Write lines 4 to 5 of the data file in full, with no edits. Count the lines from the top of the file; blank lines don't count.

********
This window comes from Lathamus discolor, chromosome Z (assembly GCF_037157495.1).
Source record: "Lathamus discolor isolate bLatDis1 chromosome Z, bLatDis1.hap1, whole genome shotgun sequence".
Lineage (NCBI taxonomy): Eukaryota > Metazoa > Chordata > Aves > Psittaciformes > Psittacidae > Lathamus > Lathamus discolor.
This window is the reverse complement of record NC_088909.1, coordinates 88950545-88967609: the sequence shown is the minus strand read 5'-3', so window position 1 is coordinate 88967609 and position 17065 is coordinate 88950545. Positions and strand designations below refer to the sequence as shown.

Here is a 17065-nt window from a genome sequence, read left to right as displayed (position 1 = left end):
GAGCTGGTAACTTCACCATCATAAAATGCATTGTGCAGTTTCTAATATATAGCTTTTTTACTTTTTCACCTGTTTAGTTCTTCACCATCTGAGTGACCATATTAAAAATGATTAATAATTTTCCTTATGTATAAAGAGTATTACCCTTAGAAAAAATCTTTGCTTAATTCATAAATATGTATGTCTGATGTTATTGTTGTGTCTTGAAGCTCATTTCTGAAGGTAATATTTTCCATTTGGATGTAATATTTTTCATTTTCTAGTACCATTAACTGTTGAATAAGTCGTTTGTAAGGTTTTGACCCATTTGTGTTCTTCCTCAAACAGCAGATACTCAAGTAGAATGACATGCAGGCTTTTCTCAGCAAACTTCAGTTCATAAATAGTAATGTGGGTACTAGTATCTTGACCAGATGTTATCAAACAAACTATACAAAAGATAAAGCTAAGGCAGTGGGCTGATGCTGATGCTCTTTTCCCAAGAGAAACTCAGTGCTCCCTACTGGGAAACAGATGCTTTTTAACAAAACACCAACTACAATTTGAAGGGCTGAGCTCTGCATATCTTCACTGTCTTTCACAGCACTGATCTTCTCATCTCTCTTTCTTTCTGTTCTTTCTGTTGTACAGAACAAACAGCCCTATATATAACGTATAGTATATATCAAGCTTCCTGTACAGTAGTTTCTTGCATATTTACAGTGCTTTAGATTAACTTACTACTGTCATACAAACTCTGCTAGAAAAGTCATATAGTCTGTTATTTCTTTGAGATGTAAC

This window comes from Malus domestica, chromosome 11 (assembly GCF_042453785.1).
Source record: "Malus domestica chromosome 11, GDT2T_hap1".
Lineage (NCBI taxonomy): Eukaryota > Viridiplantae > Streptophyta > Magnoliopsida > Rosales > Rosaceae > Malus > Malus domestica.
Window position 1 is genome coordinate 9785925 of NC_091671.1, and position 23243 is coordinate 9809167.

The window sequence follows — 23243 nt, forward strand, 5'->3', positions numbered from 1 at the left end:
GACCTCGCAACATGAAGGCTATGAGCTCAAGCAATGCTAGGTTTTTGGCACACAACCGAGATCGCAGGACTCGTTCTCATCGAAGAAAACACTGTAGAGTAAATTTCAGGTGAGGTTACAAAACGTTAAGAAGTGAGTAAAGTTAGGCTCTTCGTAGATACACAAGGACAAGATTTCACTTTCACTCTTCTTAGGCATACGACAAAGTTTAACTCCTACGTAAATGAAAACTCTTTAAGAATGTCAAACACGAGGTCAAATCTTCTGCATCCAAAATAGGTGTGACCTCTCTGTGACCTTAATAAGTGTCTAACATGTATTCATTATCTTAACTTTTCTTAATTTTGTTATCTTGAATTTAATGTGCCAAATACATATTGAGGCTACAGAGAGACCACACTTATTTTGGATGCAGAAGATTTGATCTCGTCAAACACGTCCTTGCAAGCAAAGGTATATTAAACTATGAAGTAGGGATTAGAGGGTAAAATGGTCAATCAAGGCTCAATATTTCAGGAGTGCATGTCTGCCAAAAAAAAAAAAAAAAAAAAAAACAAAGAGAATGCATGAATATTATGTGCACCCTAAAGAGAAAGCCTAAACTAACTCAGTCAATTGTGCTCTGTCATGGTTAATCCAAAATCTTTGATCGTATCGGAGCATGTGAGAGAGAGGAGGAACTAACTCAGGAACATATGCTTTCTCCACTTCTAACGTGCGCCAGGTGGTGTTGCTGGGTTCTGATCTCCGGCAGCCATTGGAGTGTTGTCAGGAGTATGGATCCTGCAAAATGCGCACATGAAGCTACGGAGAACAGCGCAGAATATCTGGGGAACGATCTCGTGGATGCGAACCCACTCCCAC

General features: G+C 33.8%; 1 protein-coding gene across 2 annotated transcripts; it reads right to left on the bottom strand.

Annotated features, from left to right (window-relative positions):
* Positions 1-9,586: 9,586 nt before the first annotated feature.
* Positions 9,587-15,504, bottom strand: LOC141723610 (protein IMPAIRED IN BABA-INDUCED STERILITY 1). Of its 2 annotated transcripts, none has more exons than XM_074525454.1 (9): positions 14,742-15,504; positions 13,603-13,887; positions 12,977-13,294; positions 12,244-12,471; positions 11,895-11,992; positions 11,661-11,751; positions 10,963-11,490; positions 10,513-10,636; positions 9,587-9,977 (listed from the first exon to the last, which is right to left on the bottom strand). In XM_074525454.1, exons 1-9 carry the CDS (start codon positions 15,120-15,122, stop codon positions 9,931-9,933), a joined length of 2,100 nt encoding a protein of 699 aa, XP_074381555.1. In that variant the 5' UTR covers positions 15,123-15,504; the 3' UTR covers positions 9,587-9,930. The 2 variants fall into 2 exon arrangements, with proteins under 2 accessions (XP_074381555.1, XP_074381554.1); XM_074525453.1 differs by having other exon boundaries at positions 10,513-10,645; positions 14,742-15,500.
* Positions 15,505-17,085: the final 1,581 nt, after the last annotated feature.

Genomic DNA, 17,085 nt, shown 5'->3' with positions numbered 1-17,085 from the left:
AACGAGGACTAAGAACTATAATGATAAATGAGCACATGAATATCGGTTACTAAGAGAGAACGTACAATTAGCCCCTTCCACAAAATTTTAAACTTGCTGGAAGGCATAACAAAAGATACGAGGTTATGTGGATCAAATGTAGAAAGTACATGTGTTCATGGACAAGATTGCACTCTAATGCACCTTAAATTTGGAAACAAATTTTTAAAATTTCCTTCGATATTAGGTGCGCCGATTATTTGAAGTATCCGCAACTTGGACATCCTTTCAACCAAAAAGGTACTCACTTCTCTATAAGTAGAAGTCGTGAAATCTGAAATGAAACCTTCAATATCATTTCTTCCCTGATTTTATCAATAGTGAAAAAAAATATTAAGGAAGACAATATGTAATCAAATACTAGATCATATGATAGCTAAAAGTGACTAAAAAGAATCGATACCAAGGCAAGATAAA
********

This window is the reverse complement of record NC_088909.1, coordinates 88950545-88967609: the sequence shown is the minus strand read 5'-3', so window position 1 is coordinate 88967609 and position 17065 is coordinate 88950545. Positions and strand designations below refer to the sequence as shown.

Here is a 17065-nt window from a genome sequence, read left to right as displayed (position 1 = left end):